The Administration’s defense budget request fails to account for the world in which our warfighters must operate. It would reduce their capacity to fight and leave them inadequately prepared for current threats. It ignores the debilitating effects of inflation. And it is not accompanied by a fully formed strategy.
Under this budget, the Army alone would shrink by 12,000 soldiers, in part due to recruiting challenges, despite several years of warning that the Army is already too small to accomplish all the tasks that the nation expects it to do.
The Navy would decommission 24 ships this year, while building only nine. The Navy projects that, by 2027, the fleet would shrink further, to only 280 ships. Clearly, the Administration has no intention of meeting the legal requirement to field a fleet of 355 battleships.
The budget would divest the Air Force of over 269 aircraft. It would reduce the number of F-35s being purchased and increase the number of the previous generation fight, F-15EX—a puzzling choice since the F-15EX is more expensive and less capable.
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The Administration advertises the platform divestments as saving a total of $2.7 billion. It wants to plow that money—plus an additional $400 million--into Defense Department initiatives to combat climate change. It would be far better to let the Pentagon use this $3.1 billion to maintain essential combat capabilities.
Beyond the proposed reductions in military capacity, the Administration’s budget implies that major threats to America’s national interests will not materialize until the 2030s. This assumption flies in the face of ample and growing evidence to the contrary.
The former Commander of the Indo-Pacific Command, Admiral Philip Davidson, has stressed that China might try to forcibly annex Taiwan before 2027. That timeline reflects China’s massive investments in naval power and its recent expansion of nuclear weapons.
Further, Putin’s invasion of Ukraine shows that the risks to U.S. interests in Europe are real and present, not just a future possibility. Yet senior officials admit that Biden’s budget doesn’t account for this war at all.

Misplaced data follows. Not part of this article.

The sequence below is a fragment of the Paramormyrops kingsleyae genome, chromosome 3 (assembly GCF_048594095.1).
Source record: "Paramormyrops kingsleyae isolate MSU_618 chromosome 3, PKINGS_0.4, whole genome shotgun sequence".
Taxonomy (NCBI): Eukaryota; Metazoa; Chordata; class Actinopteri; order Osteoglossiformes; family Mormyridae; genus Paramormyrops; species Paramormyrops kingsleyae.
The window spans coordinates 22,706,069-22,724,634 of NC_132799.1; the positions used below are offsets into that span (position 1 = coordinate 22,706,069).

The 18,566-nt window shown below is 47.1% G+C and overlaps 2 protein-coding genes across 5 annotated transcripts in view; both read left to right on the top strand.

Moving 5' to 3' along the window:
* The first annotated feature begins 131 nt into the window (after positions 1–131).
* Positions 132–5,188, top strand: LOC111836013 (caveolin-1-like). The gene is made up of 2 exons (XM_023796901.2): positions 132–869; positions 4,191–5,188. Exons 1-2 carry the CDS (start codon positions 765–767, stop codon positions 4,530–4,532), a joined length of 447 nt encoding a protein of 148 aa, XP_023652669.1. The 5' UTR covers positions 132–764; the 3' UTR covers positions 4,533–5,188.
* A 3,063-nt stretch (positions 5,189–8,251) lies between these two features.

The budget once again requests a record-level of resources dedicated to research and development for future capabilities. This indicates a belief that the military has time to develop new capabilities to be deployed on a future battlefield in the mid-2030s and beyond, without risk between now and then.
Russia’s war showcases a few important lessons for people crafting the defense budgets: wars are fought with the Armed Forces you have, not the ones being researched; the enemy gets a vote on how the war is fought, and investments made to prepare for the future should not come at the expense of being able to defend America today.
The U.S. must do both. We need to build and maintain capabilities that are available and relevant today while also preparing for the future.
Another important element the Biden budget ignores is the increased cost of personnel, fuel, food, and other basic necessities. Like every other American, the Department of Defense will have to pay more to get basic consumer staples and labor. The generationally high level of inflation we are experiencing makes most things the Department does more expensive.
Its budget request pegged inflation at 2.3 percent, far below the actual 7.5 percent recently announced. Administration officials have admitted that they worked with outdated numbers and would do it differently if they were able to rework the budget request. The wrong assumption about inflation detaches their budget request from reality even further and complicates the work that Congress will have when appropriating for the coming fiscal year.
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There is also a clear, dismaying gap between what the budget says the Pentagon needs to protect America’s interests and what its own interim national security strategy document calls for. The administration accompanied its budget release with a short fact sheet outlining its yet-to-be published National Defense Strategy.
However, the fact sheet does not provide enough information to properly connect this budget to their strategy. Senior Pentagon officials will have a lot of explaining to do when they come in front of their congressional overseers.
As the adage says, when it comes to the federal budget, “the President proposes, and Congress disposes.” This year the defense budget is so detached from reality that even Administration officials pitching the budget were already disposing of big parts of it.
Now Congress will have to prepare a responsible defense budget that delivers the capabilities needed to protect Americans and their vital interests both now and in the future.
This piece originally appeared in RealClearDefense